Michael Ault '92 (Communication Studies) and Christine Ault '92 (Communication Studies)
Published by Sacramento State's Office of Public Affairs
You aren't likely to find their names in the headlines, but they have had some of the greatest impacts on Sacramento of any couple over the past two decades.
Since graduating from Sacramento State in 1992, Michael and Christine Ault have helped usher in a new era in Sacramento through their extensive work on the capital region's economic, physical and cultural development.
Christine is an independent communications consultant who has worked in myriad capacities shaping and marketing the city's economic identity; Michael is executive director of the Downtown Sacramento Partnership (DSP), a nonprofit that has been crafting the city's downtown since 1995.
Together, through their distinct yet interconnected careers, the Aults continue to advance a greater vision for Sacramento, a vision that at last is coming to fruition after starting so many years ago when the couple first met at Sacramento State.
A shared vision for a new era
On a late October morning in 2014, Michael Ault surveys downtown Sacramento from the DSP's Ninth Street offices.
"Sacramento has a challenge," he says. "The evolution of this city … is making sure that what we are developing in the way of a true urban center is a location that the younger professionals and even students are saying, 'You know, I want to be a part of this, I want to stay here, I'm proud of this city.' "
Just a few blocks southwest, a major component in meeting that challenge is underway as front end loaders tear away the last vestiges of Downtown Plaza. In the vast chasm between J and L streets, construction workers are beginning to lay the groundwork of the new Entertainment and Sports Complex, the centerpiece of a flurry of development for which Ault and the DSP are largely responsible.
Twenty years ago, Michael took over the DSP and began ushering in a renaissance in downtown Sacramento. Today, the downtown arena, an intercity streetcar line, the farm-to-fork movement, and the push for a Major League Soccer (MLS) team are just a few of the pieces of the greater downtown mosaic of culture, business, recreation, and innovation.
But the realization of this new vision goes beyond buildings; it comprises the very identity of the city by asking who, not what, Sacramento wants to be, a question Christine has been trying to answer for years.
Christine is a veritable Jill-of-all-trades when it comes to marketing and economic development: She, too, started out at the DSP and since has worked for The Sacramento Bee and the Sacramento Metro Chamber, and has served as an advisor for the economic development group Valley Vision and project manager of its landmark jobs initiative, NextEconomy.
"Culture and infrastructure really do drive the appeal of a city," Christine says. "But there's also this part about having a relationship: You can build it, you can have the infrastructure, but having a relationship with its citizens is another component of it.
"All these things might seem to be independent activities - the rail yard or the MLS team - but they're really not. This has been all a whole platform in motion for years, and now that the time is right, the seeds have been sewn, the foundation is built for these things to actually take hold."
Roots of change
Though both California natives, neither Michael nor Christine is originally from Sacramento: Christine grew up in Foster City and attended San Mateo High School before heading north to attend Sacramento State; Michael grew up in the East Bay and spent two years abroad in business school before returning stateside.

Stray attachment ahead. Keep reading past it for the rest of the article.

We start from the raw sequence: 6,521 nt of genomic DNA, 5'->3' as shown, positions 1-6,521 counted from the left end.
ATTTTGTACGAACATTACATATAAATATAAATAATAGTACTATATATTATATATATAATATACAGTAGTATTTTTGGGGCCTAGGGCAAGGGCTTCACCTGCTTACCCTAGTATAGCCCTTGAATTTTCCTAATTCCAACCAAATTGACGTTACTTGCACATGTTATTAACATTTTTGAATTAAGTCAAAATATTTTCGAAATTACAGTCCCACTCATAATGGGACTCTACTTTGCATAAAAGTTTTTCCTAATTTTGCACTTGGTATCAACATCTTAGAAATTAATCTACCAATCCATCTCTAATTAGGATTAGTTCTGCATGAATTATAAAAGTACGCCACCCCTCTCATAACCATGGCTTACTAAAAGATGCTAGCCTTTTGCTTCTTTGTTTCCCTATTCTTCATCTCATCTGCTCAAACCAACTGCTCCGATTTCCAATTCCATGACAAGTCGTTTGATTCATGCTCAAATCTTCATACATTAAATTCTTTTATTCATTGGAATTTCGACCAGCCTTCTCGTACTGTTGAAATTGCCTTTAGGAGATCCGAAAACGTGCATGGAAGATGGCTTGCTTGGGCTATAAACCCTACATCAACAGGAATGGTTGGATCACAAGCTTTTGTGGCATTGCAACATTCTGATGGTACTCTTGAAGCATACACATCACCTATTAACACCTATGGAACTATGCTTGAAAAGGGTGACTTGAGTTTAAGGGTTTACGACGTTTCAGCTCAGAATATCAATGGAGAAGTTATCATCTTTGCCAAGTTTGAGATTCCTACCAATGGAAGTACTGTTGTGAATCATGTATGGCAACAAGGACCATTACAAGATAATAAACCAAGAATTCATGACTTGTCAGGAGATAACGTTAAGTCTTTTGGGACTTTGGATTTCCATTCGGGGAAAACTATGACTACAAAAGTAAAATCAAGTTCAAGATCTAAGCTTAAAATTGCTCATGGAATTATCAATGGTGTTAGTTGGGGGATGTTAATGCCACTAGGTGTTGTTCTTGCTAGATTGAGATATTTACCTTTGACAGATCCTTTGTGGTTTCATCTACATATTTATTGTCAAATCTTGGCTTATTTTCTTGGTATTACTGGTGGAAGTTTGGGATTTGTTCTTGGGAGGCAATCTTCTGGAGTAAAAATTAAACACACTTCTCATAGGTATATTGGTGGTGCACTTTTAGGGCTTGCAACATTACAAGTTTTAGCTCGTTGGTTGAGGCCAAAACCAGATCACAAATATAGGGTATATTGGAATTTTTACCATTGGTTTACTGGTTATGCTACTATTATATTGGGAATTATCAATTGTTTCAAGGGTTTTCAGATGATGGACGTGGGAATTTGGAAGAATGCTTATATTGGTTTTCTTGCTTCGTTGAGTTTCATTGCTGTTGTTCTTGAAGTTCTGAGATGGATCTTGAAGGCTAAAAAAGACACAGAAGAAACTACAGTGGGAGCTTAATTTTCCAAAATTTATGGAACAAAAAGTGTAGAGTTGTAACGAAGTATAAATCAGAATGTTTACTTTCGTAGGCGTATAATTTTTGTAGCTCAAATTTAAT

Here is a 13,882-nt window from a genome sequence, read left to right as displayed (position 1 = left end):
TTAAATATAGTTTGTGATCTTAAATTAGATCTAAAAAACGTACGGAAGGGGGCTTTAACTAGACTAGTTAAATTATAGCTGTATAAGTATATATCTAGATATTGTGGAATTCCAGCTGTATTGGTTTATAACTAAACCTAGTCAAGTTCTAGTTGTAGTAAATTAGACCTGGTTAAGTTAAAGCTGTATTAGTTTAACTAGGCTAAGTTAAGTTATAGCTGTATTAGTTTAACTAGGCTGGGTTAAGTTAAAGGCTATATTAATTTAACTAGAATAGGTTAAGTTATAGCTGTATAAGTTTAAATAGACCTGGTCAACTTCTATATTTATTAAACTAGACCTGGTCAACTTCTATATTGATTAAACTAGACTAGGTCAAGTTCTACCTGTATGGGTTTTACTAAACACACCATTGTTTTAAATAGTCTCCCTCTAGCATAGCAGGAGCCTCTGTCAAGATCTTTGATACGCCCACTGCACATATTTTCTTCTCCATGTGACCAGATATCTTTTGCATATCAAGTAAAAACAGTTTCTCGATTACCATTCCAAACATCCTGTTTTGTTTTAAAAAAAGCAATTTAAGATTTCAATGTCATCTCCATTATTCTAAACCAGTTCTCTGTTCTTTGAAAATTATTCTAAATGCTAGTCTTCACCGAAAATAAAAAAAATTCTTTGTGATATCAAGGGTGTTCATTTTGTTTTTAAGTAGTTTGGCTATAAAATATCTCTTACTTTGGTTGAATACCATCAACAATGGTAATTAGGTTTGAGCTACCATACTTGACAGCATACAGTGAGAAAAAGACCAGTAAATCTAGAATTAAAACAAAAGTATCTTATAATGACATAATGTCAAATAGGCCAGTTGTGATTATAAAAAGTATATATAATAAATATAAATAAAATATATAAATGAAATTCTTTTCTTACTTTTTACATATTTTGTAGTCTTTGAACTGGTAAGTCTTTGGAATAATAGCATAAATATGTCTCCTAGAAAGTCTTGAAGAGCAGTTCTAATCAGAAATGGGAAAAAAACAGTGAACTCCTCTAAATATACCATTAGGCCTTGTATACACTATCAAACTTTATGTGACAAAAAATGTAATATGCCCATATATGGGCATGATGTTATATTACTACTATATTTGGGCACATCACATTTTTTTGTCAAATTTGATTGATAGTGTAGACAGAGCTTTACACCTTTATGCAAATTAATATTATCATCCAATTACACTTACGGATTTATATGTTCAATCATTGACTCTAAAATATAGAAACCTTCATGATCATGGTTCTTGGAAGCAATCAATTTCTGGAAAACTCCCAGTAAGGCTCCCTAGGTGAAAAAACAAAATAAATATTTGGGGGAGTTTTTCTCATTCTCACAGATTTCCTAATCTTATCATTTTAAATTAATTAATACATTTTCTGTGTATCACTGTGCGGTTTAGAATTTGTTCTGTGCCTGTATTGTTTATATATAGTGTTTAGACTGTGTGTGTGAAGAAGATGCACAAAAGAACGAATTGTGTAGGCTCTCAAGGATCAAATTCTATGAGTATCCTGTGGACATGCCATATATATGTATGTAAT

When he headed to Northern California to finish his communication studies degree at Sacramento State, Michael says, he fell in love with the city and the University.
“ This has been all a whole platform in motion for years, and now that the time is right, the seeds have been sewn, the foundation is built for these things to actually take hold. ”
- Christine Ault
"Sac State really gave me a chance to develop roots here," he says.
During that time, he saw in the city's downtown the potential to become a more vibrant, unique and prosperous place. As he looked for internships, Michael made up in his mind that he would make that happen.
Christine did not go to college straight out of high school; when she did pursue higher education, she chose Sacramento State because it had one of the state's top communications programs. The Communication Studies Department gave Michael and Christine the opportunity to engage directly with the community. They met Professors Lee Nichols and Joe Serna Jr., the late Sacramento mayor, who they say inspired the two of them to affect change beyond the campus.
Communications Professor Gerri Smith was in her first year teaching at Sacramento State in 1992, and it was in one of her very first classes that Michael and Christine met, during the pair's final semester before graduation.
"They just got my attention right off the bat," says Smith, who still lectures and also works in Academic Affairs. "They were very engaging with me, they were always fun to have in class, and the next thing you know, they were going to move in together and become roommates."
Michael and Christine became close friends in the class before moving in together, initially out of convenience. In 1992, the year they both graduated with communications degrees, Michael and Christine both landed internships with the Downtown District.
It was in this early incarnation of what would become the Downtown Sacramento Partnership that the two began the groundwork for a new downtown Sacramento. It also was during this time that it became clear the two were more than friends and colleagues.
"(The Downtown District) was a really tight-knit family," says Smith, who remained close with the Aults and even performed some community service work with the Downtown District. "So they spent a lot of time at work and at play together. The next thing you know, there's a wedding planned and an invitation."
Michael and Christine were married in April 1995.
Christine left the Downtown District for a public relations firm soon after, joined The Sacramento Bee in 1998, then moved on the Sacramento Metro Chamber in 2002 before becoming an independent communications consultant in 2008.
Though they no longer worked in the same building, Michael and Christine's work remained connected for the next decade and a half.
A rising tide
The official district of downtown Sacramento takes up less than one square mile, roughly 66 blocks, along the Sacramento River, but it is arguably the most important real estate in the city.